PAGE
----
Robotics Education & Competition Foundation
Inspiring students, one robot at a time.

Ada2 - 9635B


Entry ID #: 5290
Created: Wed, Jan 10, 2018 7:37 AM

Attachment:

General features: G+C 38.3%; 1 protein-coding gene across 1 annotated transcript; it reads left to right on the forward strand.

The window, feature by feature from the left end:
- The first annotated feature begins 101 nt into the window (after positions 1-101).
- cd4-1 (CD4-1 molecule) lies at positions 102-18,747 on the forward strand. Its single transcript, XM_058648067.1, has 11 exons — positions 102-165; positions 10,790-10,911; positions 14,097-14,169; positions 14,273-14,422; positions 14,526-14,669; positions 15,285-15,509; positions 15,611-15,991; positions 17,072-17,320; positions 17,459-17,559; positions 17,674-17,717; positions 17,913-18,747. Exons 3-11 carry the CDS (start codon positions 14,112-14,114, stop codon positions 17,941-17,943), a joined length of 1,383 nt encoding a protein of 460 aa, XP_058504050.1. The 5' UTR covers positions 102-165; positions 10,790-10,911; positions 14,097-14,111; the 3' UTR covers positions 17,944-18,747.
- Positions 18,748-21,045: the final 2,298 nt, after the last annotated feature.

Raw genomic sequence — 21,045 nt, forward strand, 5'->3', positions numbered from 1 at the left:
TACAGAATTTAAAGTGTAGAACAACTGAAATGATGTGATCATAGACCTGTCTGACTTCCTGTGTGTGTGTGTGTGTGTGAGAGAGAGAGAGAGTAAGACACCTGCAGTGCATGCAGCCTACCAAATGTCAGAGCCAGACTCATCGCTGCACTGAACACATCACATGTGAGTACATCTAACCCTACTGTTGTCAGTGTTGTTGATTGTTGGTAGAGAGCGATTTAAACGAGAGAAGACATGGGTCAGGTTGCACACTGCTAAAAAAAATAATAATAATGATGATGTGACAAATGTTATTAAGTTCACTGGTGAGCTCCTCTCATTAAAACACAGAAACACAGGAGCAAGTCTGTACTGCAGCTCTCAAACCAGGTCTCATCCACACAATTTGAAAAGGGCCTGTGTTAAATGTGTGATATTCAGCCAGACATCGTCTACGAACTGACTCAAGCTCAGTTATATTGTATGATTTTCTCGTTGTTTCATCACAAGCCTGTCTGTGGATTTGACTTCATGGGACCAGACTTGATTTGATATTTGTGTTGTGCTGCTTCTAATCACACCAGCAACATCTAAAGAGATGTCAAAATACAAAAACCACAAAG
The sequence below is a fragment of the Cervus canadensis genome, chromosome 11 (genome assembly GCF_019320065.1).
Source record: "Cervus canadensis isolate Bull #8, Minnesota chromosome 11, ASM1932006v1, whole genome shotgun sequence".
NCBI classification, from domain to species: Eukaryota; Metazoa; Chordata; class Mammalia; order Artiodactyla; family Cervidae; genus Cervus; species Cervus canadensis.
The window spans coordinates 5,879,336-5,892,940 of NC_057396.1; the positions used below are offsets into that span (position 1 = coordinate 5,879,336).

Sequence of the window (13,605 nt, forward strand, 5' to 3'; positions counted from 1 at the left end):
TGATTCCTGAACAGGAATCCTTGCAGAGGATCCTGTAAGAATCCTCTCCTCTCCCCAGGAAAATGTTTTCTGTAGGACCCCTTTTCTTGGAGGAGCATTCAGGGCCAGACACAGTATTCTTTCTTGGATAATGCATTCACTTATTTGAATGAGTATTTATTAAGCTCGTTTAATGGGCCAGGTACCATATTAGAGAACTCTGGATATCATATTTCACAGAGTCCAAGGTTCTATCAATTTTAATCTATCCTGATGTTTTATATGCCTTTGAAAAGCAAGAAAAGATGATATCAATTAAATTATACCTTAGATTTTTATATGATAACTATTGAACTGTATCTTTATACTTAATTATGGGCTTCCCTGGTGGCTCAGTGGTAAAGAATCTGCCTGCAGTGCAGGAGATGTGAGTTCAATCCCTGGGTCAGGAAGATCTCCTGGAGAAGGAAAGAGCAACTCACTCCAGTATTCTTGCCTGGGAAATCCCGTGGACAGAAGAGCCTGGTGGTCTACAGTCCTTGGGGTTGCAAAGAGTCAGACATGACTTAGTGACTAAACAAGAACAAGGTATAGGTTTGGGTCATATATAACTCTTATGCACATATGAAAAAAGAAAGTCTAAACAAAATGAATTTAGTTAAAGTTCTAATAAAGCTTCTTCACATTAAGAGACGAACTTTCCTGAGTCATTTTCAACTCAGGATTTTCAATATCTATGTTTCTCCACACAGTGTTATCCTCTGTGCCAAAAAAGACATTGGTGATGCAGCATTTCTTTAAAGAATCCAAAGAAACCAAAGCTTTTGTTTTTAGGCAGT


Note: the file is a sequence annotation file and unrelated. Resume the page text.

Ada2 9635B   Mark and Stephanie Sadowski were expecting a baby girl in December of 2003. So as most parents do, they chose a meaningful name for their child. My parents thought that naming me after a famous woman would help give more meaning to me and my name. So they named me Ada after Ada Lovelace the first computer programmer.  Not only did the name influence my interests,but she is who I look up to. Ada Lovelace was frowned upon because women in the 1800’s should not be doing math and working with engines. Ada persevered through the social standards and her health, which was like a rollercoaster. She ended up dying at the age 36, but one thing that didn’t die with her is a way for computers to run. Ada Lovelace is a good example of not giving up and how women can be involved in robotics. I channel Ada Lovelace in my world of robotics. I saw my sister compete in the lower school IQ robotics program and I saw the middle school at meets for IQ and VRC. I saw my sister struggle and do well. So I wanted to test to see if I could take on the challenge. My school wants everyone to be in the program including girls and guys. One way they did this was by hiring two amazing women to teach the STEM electives. About two years ago, they changed a classroom into the creation space where most of the STEM electives meet. Before taking on this project, Charlotte Christian School (CCS) did their research. They found that having a set place or area helps encourage kids to do and excel in STEM activities. CCS also made the electives available for novices and experts and anyone can learn a little something. The STEM teachers celebrate wins and good matches in competitions and they also help us grow when we fail. In doing this many kids last year were interested to take on the challenge of robotics. The 2017-2018 school year was where I was going to attempt robotics. One of the early challenges I personally had to overcome was not really knowing anyone too well and being the only girl. When I was younger, I was the only girl in a swim relay or on a team. I had to work harder than the boys to show I can do this. But in Robotics all the guys accepted that I was a team member. The boys didn’t even understand the sexual difference in Robotics. They also have been really open to my suggestions and comments.   Mainly I am a builder because I love building and creating. We all take turns writing in the notebook, but I started the notebook so that way it followed the rubric and it set a way of doing it so it is perfectly eligible and so we could have a better chance at winning the design award or the vex excellence award. The teacher asks us what we wanted to do and we all get to choose what we want to do. The guys on my team really believe that girls make a difference in robotics and celebrate the girl powered idea. Overall I have really enjoyed this team even though I have had some obstacles. This team is really an amazing example of embracing the diversity. Instead for me it was believing I have girl power.     Credits: Ada Sadowski 9635B - Charlotte Christian Grade 7&8 RoboKnights Ada2

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